Book Review: Horse Sense. Street Smarts.
A common-sense collection of quotes about business and life.
Available on Amazon and at www.horsesensestreetsmarts.com, $24.95.
If, like me, you enjoy reading Forbes magazine’s “Thoughts on the Business of Life” feature, you should also like this new book by Don W. Hodges.
Hodges, a professional asset manager who founded Dallas’s Hodges Capital in 1989, has compiled several thousand quotations here pertaining to business and life in general.
The quotes come from a wide variety of leaders and sages—from Tom Landry, T. Boone Pickens, and Steve Jobs to Ben Franklin and Trammell Crow. They’re arranged under 10 different chapter titles, with headings like Business, Humor, Money, and Perseverance. Here’s a sampling:
Attitude: “A sense of humor is part of the art of leadership, of getting along with people, of getting things done.” —Dwight Eisenhower
“I come to every situation not with my knowledge, but with my ignorance, and I ask questions.” —Peter Drucker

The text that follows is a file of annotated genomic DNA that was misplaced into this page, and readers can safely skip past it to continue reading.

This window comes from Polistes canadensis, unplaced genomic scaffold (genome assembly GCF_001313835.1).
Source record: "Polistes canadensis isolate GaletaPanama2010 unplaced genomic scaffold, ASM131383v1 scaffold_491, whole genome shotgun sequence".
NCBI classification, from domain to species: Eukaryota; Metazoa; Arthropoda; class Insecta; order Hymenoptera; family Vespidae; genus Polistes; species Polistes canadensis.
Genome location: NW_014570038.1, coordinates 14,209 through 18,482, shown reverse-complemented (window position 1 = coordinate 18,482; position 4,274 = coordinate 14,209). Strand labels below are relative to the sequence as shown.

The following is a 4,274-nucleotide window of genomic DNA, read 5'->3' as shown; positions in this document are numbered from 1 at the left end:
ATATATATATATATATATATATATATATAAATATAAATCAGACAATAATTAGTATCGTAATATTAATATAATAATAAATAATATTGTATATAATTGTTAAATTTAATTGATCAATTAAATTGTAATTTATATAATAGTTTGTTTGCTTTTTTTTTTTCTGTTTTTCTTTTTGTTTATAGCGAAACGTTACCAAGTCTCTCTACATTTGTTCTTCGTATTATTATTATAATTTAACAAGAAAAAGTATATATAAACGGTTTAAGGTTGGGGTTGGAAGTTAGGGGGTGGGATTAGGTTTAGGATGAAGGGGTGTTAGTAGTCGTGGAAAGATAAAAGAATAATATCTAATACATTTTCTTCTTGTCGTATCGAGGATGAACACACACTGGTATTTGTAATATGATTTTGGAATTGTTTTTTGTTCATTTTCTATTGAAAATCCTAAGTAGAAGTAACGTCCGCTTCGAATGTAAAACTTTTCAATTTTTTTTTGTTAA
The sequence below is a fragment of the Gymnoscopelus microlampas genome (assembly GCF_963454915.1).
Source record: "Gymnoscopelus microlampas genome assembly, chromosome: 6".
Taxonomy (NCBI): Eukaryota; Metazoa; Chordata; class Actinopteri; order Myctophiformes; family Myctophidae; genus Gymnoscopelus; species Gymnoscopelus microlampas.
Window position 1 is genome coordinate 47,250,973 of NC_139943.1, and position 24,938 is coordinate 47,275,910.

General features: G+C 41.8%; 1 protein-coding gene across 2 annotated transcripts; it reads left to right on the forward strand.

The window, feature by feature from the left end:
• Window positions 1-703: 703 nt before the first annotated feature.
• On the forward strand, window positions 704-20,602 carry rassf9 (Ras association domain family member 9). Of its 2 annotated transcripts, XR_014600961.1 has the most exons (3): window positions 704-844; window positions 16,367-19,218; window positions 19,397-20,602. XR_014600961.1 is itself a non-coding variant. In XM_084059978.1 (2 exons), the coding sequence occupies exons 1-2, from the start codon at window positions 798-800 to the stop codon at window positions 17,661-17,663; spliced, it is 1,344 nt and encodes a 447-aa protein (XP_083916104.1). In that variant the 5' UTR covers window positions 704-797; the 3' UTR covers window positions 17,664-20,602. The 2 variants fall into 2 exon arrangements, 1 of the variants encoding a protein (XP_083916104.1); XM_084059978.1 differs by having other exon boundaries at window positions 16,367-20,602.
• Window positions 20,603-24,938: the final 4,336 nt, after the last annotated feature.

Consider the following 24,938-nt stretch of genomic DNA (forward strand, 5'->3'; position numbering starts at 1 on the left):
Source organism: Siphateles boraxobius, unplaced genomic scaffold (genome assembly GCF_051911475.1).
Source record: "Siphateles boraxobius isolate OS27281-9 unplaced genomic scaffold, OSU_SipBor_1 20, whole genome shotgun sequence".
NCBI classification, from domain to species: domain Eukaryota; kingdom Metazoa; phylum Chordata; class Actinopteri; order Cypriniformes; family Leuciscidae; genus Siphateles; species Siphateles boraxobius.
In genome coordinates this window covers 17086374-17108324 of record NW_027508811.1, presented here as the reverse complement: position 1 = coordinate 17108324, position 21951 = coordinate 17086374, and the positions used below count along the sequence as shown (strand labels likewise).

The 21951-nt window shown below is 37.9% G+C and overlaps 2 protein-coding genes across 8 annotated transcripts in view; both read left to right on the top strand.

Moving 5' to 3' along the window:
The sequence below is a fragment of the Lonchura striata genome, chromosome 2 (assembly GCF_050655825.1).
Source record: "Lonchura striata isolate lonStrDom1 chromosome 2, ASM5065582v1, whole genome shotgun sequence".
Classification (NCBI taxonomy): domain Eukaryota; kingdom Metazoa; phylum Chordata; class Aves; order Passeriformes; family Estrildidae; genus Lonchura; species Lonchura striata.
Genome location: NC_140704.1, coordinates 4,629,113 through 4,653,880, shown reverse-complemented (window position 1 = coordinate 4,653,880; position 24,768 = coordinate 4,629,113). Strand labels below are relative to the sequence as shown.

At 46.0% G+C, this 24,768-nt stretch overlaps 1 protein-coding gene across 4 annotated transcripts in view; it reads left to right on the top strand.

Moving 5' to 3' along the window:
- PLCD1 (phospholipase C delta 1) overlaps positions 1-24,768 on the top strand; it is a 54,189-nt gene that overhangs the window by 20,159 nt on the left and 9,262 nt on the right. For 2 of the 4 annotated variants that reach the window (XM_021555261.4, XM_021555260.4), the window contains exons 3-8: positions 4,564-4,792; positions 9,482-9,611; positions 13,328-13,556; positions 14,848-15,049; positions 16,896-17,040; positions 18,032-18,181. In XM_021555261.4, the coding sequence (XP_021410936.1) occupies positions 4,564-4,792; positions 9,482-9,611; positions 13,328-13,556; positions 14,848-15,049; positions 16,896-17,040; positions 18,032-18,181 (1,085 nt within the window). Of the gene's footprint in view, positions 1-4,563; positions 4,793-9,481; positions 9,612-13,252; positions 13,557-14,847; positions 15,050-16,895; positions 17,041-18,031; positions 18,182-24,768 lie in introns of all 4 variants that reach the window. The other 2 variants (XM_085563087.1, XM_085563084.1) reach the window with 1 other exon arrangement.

Realism: “Trust everyone, but cut the cards.” —Ronald Reagan
“To err is human. To cover up, is plain dumb.” —Gretchen Morgenson
“Soldiers admire leaders who are focused and don’t overreact.” —Lt. Gen. Robert Cone
“Never invest in any idea that you cannot illustrate with a crayon.” —Peter Lynch
“Everybody has a plan until they get punched in the mouth.” —Mike Tyson
Business: “There is no advertising as potent as a satisfied customer.” —Stanley Marcus
“I have seen many downturns in business. Always, America has emerged from these stronger and more prosperous.” —Thomas Edison
Work: “If you’re too lazy to plow, don’t expect a harvest.” —Proverbs 20:4
Perseverance: “Courage is being scared to death but saddling up anyway.” —John Wayne
A true, old-fashioned Texan who admires western art, Hodges turned to world-renowned artist Tim Cox for the book’s 11 handsome illustrations. The quotations themselves came from his extensive files, collected over a 40-year career.
“He had a secretary keep a file,” Hodges’ son Clark explains. “The file was about four inches thick. He would tear out the quotes from whatever he read, and then bring in the paper and give it to the secretary.”
After reading Horse Sense, you’ll be glad he did.